The Perfect Barbeque





Introduction: The Perfect Barbeque

About: I'm from the deep forests in Sweden but have traveled the world for the past 7 years. Recently moved back home to my newly bought house with a fantastic workshop so you can look forward to more projects in t...

A portable barbeque can be yours for a lot less than if you would buy one in the store. The materials for this one costed me around 4000 swedish kronor, or around 600 US dollars.

Step 1: The Base

First we need a base, it's optional how you want to build it but I decided to have a cupboard to cover the sink and bucket for wast water.
I put two wheels on it to be able to move it. But I recommend to put another two wheels on the other side because it will get very heavy with the concrete top.

Step 2: Making the Sink

FIrst I bought the barbeque, cutting board and sink.
Then I started building on the frame for the concrete with sized holes holes where they will fit. The hole for the cutting board is made by two layers of wood. One in the same size as the cutting board, and one a little smaller. I wanted it to be empty underneath the cutting board to save some weight.
The reinforcing bar is made from an old dog cage. The smaller holes the stronger it will be. Make sure it doesn't touch the bottom of the frame which will be the top surface when it's complete.
Dont forget to add a bolt on either side to be able to attach it to the wodden frame.
Take your time when you add the concrete, make sure you dont get any air bubles inside.

Step 3: Adding the Final Accessories

Unfortunately I didn't take any photos while attaching the sink to the frame but it's a bit tricky. Be carefull not to get any cracks in the concrete.
Add as many hooks, and things as you find necessary.
It's all in the detailes.



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    34 Discussions

    i am going try to make this one , please can you give me the sizes ?

    How do you make the holes for the cutting board, sink and barbecue? Do you push them out once the concrete is hard?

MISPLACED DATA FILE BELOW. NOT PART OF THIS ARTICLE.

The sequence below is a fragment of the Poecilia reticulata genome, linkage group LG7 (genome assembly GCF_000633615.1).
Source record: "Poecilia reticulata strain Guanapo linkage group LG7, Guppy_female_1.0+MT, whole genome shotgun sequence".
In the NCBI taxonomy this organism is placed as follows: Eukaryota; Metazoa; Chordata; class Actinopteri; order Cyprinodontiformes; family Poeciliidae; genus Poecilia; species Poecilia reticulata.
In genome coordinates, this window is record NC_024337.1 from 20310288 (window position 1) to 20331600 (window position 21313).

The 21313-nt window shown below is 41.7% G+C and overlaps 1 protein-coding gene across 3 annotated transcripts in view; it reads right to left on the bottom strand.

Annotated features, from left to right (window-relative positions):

2 replies

    I made them in the frame before I added the concrete.

    Ok. But what is filling in the holes while the concrete dries? Is it wood or foam?

    I poured my entire kitchen counter tops, and peninsula (around 60 square feet ), with sink, and in counter cook top. I used a cement free castable, and carbon fiber mesh as reinforcement, with 3/8" steel rebar framing the sink and stove cutouts. Then coated the whole thing with a 2 part high temp food approved epoxy. The reson for using cfc instead of conventional concrete is to reduce the possibility of thermal fractures.

    how well has the concrete top held up to the heat? would you be willing to add another picture now that it's a year old?

    1 reply

    There hasn't been any problems with the heat. I can upload a photo when I get back to the house again.

    I was wondering if you could help me out, I am trying to connect my garden hose to a kitchen sink much like you have, Did you just use a 3/4" to 1/2" adapter to connect them?

    Nice project, really good having it portable.

    Any photos of the project when it was complete? Would be great to see!


    4 years ago

    Great project, bad instruction.

    3 replies

    i didn't have a problem with following it. if he were to put down every step by step (building the frame, pouring the top, installing the sink, etc), you'd be complaining it was too long.

    i'm already planning my kitchen island around this instructible.

    I'm a bit curious to see what your kitchen island looks like :)

    A photo perhaps?

    Yes, well, it seems that this one has turned out as an inspiration, not a recipe.
    Let's please encourage each other to show what we have done, and hopefully
    how we have done it.
    It's important for us all (including me because I'm prone to criticism) to remember that the only thing that people who write and shoot and work hard at building Instructables get in return is our applause, appreciation, and encouragements.
    I, for one, have made a decision to post a lot more encouragements.

    Thank you for this idea. Thank you, too, for inspiring others to offer constructive criticism. (Even the very harsh comments can be seen as positive in that they show you have project worthy of reaction and thought.)

    I build grills (among other things) part time to supplement my income, and I can not recommend this type of firebox. It has cold spots and is susceptible to grease damage over a very short time unless very careful care is taken. I would very much recommend either a cast iron or cast aluminum fire box. It helps with heat distribution, and will last 25+ years with only moderate preventative maintenance. Also if you want to prolong the life of your slab, then you need to put some kind of ceramic insulator between the firebox and the slab. If nothing is handy, you can reinforce a strip of concrete with fiberglass insulation. The heat cycles, if left untweaked, can cause spalling, and pitting over the course of only a couple of years.

    3 replies

    A nifty project if you have the time is to cast your own firebox out of aluminum pop can tops. The aluminum in the top of the can is a medium grade mixture of aluminum and magnesium, and has excellent strength characteristics.

    ..... which is something i would totally do! holy yikes, i never even thought that would be possible!

    Better start drinking more beer then. You'll need about 11 kilos of aluminum.